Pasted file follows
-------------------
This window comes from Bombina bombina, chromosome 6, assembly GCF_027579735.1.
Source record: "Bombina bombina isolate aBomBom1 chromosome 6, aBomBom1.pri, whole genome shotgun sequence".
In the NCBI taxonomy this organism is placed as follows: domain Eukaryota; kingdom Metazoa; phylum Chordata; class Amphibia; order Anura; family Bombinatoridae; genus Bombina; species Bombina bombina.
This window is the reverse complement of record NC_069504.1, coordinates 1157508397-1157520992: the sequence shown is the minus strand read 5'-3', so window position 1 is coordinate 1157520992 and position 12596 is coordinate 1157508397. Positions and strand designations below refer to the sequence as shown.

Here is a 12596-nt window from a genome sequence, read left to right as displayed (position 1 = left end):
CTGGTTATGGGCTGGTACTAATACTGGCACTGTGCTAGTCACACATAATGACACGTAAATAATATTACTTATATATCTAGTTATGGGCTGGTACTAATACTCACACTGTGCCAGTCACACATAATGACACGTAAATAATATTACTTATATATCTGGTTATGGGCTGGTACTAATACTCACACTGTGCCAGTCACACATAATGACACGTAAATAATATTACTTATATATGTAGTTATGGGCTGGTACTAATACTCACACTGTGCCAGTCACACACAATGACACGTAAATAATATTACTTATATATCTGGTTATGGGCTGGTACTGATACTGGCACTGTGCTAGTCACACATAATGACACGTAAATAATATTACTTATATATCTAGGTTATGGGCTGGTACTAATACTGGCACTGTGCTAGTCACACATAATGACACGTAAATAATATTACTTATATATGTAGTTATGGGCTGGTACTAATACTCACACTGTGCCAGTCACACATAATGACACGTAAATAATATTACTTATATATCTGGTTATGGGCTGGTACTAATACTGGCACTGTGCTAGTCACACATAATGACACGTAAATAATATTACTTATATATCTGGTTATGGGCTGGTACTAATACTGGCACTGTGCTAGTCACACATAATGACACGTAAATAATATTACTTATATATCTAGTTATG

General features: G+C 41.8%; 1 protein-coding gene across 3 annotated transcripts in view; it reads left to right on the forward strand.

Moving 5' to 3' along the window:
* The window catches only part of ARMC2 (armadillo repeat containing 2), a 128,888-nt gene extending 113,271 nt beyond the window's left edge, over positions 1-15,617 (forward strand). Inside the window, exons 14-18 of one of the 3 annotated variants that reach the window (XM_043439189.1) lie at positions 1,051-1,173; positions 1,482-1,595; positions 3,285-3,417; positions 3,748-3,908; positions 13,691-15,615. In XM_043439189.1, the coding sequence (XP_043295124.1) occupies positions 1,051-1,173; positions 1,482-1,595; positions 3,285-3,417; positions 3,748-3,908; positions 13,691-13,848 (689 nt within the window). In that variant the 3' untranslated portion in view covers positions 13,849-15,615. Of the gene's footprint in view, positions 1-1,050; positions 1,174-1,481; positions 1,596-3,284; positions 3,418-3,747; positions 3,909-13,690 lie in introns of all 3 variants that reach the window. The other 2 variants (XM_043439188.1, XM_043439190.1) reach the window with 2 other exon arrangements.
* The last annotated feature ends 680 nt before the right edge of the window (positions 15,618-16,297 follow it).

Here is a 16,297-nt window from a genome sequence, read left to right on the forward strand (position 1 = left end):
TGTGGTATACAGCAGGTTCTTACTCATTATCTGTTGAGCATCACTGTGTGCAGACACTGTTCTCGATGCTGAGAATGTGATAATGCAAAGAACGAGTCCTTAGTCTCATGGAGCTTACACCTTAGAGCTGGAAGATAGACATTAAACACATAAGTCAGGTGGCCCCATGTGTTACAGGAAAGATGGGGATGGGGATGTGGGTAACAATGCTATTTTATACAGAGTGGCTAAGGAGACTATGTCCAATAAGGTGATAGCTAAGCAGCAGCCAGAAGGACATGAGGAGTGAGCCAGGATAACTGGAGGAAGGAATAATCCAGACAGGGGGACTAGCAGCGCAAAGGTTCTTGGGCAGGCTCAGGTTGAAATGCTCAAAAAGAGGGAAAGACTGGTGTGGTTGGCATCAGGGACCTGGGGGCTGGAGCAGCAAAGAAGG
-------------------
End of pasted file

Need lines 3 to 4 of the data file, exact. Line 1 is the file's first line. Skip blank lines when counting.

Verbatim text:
In the NCBI taxonomy this organism is placed as follows: domain Eukaryota; kingdom Metazoa; phylum Chordata; class Amphibia; order Anura; family Bombinatoridae; genus Bombina; species Bombina bombina.
This window is the reverse complement of record NC_069504.1, coordinates 1157508397-1157520992: the sequence shown is the minus strand read 5'-3', so window position 1 is coordinate 1157520992 and position 12596 is coordinate 1157508397. Positions and strand designations below refer to the sequence as shown.